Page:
Saturday, December 3, 2016

The Defender, by Nicholas Kalashnikoff

This book is the story of Turgen, a man who lived alone high in the hills of Siberia.  He was of a different tribe than his nearest neighbors, who for superstitious reasons believed him to be in league with Satan, and therefore largely avoided him.

One winter, this solitary man noticed that the noble rams in the mountains were suffering from hunger and looking weak and thin.  Turgen decided to carry some hay up the mountain on a sled and leave it for them.  Over time the rams grew to accept his presence (although they did not completely trust him), and Turgen was delighted to see the herd slowly grow healthy and produce strong offspring.

In the wake of Turgen's gifts to the rams, he has a dream in which his deceased wife and son visit him, and lead him into the presence of the Great Spirit.  The Great Spirit tells Turgen that He is pleased with his care of the rams, which gives him confidence and joy in continuing this task.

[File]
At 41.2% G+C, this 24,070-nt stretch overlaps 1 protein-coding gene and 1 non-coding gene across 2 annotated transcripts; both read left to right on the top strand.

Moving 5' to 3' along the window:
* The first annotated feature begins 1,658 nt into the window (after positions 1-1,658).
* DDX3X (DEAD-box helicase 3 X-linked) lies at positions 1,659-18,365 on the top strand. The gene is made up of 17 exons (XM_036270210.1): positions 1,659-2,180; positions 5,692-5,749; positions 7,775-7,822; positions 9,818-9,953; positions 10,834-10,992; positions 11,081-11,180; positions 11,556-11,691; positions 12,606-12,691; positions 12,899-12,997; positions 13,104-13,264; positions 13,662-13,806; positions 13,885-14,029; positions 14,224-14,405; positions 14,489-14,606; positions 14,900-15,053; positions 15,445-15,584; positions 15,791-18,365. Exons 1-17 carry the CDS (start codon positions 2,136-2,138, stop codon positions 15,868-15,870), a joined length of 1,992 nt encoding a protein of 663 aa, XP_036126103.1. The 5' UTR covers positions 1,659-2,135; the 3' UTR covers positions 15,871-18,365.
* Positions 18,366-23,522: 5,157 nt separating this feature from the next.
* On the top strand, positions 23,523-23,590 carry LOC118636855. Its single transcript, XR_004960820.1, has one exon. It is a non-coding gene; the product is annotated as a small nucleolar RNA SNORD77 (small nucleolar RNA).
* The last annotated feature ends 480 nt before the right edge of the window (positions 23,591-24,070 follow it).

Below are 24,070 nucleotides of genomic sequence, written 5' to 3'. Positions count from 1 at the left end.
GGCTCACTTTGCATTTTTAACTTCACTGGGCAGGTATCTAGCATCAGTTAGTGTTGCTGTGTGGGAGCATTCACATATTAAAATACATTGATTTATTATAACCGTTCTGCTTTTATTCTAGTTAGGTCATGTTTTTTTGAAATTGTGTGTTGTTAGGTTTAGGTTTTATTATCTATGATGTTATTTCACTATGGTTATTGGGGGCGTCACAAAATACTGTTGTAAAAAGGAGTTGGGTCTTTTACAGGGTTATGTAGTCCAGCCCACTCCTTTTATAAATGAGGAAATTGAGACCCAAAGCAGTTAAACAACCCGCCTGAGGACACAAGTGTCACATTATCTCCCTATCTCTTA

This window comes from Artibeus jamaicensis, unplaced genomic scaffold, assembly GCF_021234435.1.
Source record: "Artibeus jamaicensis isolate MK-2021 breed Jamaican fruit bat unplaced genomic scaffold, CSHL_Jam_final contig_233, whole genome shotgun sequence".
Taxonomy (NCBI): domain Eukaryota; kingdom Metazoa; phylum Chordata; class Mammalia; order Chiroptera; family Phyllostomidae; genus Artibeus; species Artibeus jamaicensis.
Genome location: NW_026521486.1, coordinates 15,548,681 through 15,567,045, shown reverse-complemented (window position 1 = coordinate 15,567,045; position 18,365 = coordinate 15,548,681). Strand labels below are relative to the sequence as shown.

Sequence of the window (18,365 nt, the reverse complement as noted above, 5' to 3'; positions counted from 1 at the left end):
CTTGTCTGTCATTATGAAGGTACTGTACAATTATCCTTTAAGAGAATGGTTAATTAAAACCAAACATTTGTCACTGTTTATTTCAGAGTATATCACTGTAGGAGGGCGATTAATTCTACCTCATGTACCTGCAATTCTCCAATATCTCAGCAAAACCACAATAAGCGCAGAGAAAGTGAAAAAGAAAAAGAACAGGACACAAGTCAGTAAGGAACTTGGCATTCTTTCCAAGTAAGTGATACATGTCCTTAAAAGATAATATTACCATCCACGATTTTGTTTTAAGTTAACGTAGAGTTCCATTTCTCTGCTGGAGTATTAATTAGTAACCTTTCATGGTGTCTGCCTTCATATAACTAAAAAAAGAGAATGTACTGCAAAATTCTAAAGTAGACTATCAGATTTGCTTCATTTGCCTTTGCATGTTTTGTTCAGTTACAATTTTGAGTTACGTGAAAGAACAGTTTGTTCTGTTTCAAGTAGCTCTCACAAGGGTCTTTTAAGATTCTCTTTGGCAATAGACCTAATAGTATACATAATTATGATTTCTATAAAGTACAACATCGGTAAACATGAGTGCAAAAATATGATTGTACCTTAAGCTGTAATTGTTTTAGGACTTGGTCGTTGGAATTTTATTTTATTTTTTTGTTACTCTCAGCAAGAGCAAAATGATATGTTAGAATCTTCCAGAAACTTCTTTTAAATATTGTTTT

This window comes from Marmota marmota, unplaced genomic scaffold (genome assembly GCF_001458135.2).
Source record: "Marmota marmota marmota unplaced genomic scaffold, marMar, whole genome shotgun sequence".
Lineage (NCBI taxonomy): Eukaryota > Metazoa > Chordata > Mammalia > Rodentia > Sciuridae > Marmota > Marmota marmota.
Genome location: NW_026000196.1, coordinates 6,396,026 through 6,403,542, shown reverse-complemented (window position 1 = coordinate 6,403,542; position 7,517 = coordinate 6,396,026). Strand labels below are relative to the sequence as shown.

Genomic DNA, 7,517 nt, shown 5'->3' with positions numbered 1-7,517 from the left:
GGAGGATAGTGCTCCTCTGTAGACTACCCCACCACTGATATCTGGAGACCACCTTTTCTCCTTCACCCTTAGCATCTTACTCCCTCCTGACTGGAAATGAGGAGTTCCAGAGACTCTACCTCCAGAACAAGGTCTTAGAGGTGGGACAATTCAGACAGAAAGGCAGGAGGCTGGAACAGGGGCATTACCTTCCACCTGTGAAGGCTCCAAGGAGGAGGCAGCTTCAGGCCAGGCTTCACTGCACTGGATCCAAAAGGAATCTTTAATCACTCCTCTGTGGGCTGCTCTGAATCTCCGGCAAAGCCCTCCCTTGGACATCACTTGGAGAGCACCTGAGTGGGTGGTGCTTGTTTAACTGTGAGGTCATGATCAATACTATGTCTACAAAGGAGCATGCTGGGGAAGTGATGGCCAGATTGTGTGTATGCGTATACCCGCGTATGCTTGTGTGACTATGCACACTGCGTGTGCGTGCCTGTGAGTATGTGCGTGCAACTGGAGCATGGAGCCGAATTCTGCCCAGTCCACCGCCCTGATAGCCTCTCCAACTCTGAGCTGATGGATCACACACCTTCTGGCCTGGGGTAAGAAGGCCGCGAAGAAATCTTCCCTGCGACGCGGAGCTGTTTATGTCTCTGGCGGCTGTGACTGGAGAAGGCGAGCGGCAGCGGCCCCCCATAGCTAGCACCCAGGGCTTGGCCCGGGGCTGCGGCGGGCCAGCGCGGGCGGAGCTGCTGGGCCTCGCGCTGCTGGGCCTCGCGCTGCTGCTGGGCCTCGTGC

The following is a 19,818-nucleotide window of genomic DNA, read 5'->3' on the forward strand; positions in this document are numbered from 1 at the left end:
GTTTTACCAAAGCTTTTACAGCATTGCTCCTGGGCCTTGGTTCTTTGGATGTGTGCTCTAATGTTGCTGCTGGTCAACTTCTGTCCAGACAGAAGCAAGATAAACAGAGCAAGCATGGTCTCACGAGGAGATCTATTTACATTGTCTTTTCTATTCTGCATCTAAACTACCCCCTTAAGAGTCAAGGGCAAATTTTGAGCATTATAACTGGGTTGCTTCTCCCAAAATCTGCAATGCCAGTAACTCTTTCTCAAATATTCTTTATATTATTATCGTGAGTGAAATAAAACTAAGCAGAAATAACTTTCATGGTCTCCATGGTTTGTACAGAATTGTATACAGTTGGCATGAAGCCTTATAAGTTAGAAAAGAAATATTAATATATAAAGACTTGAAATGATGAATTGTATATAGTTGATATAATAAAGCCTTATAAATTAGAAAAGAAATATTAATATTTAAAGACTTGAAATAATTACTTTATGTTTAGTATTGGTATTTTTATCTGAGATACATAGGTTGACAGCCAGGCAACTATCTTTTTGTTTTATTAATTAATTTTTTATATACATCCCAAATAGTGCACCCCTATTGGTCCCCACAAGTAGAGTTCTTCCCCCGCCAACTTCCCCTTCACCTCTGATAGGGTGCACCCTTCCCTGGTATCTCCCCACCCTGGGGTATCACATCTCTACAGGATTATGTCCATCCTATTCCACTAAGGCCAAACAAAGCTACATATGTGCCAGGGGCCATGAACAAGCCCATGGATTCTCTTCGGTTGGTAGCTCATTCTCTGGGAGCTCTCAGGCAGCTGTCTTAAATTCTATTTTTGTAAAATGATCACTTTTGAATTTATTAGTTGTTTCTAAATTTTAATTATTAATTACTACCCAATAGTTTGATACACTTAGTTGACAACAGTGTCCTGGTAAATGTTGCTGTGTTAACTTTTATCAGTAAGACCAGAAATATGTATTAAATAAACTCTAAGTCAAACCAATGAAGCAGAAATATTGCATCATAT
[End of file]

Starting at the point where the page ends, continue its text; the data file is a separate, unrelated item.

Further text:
During these months, Turgen is also slowly building a relationship with Marfa, a poor widow who lives down the hill, and her two children, Timofey and Aksa.  Marfa creates a comforting and cozy place for Turgen to rest and visit, and Turgen enjoys the companionship of the mother and the children alike, and helps provide the family with much-needed food in exchange for milk from their cow.

This is such an easy-to-read, gentle story that I enjoyed quite a bit.  The author was actually exiled to Siberia for several years before emigrating to the United States and becoming a citizen, so he speaks of the people there with kindness and affection.

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